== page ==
By David Poland email@example.com
Taking On Fox… But Where's The Beef?
Well… I guess it‘s something to write about…
What is Patrick Goldstein’s problem with Fox?
Has Tom Rothman been refusing to buy him lunch?
If Goldstein or anyone else wants to take on a studio and how it behaves, please, have at it! But be fair in how you use your stats… or you are not doing the job.
Goldstein uses the most petty journalist trick in the book, selective box office information. He writes;
“This summer has been different. Without a true tentpole film, the results have been dispiriting. The studio’s biggest hit was “What Happens in Vegas,” a forgettable comedy that grossed $80 million in the U.S. and roughly $215 million around the world. “The Happening,” a poorly reviewed thriller from M. Night Shyamalan, topped out at $64 million (though it’s performed better overseas).”
1) However forgettable What Happens In Vegas is, it is the #2 comedy of the year so far worldwide, behind only Sex & The City, with a reported $209 million to date. As a point of reference, only one Judd Apatow movie (written, directed, or produced) has EVER matched or beaten the WHIV number – Knocked Up – and then, by only $11 million. The #2 Apatow movie is $30 million behind.
I had no idea how very real the success of WHIV was… and if Patrick had his way, you wouldn’t either. Even offering the number, he chooses not to offer the perspective.
2) Worse, Patrick smacks The Happening without mentioning the worldwide number… only admitting “it’s performed better overseas.” Yeah… about $145 million worldwide so far.
3) Likewise, there is the “summer only game,” which eliminates a relative bomb in America, Jumper, which is a $222 million worldwide hit, and allows him to overlook Fox’s animation strategy, which is to release in March, not the summer, which led to a $295 worldwide gross for Horton Hears A Who.
4) Finally, is Patrick really selling that idea that a studio MUST make a summer tentpole – a dead concept still used all the time by old media – to be doing the right thing? Would a smash hit like The Day After Tomorrow, a truly horrible movie in any season that made huge bank before audiences realized they were buying a pig in a poke, have made this summer a success in Patrick’s mind?
No. I don’t think so.
See… what Fox is supposed to do is to turn it all over to producers with deals and directing talent that has minds of their own. Why? Could it be that the people who whisper loudest in Patrick’s ears are the people who benefit from this idea… an idea that died first at Fox, but which every studio in town is following?
And again, Patrick plays the dating game to manipulate his point, even within the confines of his own story. He writes;
“Here’re the people who directed the studio’s 2007 summer films: James Wan, Tom Brady, David Silverman, Len Wiseman, Tim Story and Carlos Fresnadillo. I bet some of them are genuinely nice guys, but there’s not a Warren Beatty or Tim Burton in the bunch.”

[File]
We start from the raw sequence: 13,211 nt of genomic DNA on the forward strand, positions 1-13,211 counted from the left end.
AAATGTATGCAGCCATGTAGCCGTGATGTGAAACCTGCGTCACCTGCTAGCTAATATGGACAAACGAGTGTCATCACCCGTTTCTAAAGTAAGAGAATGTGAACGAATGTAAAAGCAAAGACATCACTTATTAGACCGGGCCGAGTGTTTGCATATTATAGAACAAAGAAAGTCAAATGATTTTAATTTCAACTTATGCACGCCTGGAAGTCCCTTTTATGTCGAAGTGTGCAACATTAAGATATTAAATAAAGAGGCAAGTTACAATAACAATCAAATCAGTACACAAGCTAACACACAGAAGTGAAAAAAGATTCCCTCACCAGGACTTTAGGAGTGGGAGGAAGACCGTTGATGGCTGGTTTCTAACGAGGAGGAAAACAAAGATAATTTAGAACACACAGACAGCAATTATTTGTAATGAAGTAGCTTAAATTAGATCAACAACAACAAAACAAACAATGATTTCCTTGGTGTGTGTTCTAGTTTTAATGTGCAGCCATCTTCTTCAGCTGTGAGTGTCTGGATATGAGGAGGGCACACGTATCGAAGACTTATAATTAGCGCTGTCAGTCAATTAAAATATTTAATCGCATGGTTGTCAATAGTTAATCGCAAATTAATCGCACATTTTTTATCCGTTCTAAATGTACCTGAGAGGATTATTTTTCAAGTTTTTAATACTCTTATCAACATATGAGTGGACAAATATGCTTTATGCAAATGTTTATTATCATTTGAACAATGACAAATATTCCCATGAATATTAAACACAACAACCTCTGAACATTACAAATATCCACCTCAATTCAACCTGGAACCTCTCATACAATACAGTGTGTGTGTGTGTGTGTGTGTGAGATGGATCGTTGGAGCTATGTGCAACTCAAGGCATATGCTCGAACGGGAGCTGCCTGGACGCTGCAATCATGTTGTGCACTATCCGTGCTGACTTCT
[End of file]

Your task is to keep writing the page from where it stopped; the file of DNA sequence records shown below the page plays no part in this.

Wait… weren’t we talking about the summer of 2008? The three $100 million-plus films of 2007 are the same as the no-$100 million summer of 2008? But I thought… uh… well…
And does Goldstein realize that his slap at Silverman is a slap at the guy that co-directed Monsters, Inc? Not good enough?
Is Brett Ratner – who cherry-picked the X3 job from a relieved Matthew Vaughn and went tens of millions over budget, but delivered the film in time for a pre-Superman release – really the standard bearer for good behavior while working for a studio?
He throws Forrest Whittaker’s Hope Floats into the mix because, what?, he won an Oscar for acting years later? It’s not like it was a great movie or a box office smash. And no mention of First Daughter. Not to mention Whittaker’s inability to make things work with Bill Cosby, back-burnering Fat Albert, an eventual minor hit for the studio as directed by Joel Frickin’ Zwick, for a couple of years.
And who is working for Fox after this summer? The masterful B13 director, Pierre Morel, does his second feature for Fox. Gil Kenan has jumped into a live-action film with his sophomore effort after the excellent Monster House. Wes Anderson is doing a cartoon. They have John Singleton aboard. Baz Luhrmann is back. The Chris Wedge team is back again. And of course, Jim Cameron is coming back.
Plus, the studio hired the art-house director of Tsotsi (and unfortunately, Rendition), Gavin Hood, to handle their Wolverine franchise, much as they tried to hire Vaughn (the production dates did his involvement in), much as Bill Mechanic hired Bryan Singer for X-Men, who they chaperoned to two successes, which led directly to Christopher Nolan being hired for the Batman franchise at WB.
Boo on them! Hacks! Fools!
Are these hires Beatty or Burton or Altman?
Well, Beatty hasn’t directed a film since… and he acted in one, Town & Country, which is one of the three biggest money losers in the history of the industry.
Boo on them! Hacks! Fools!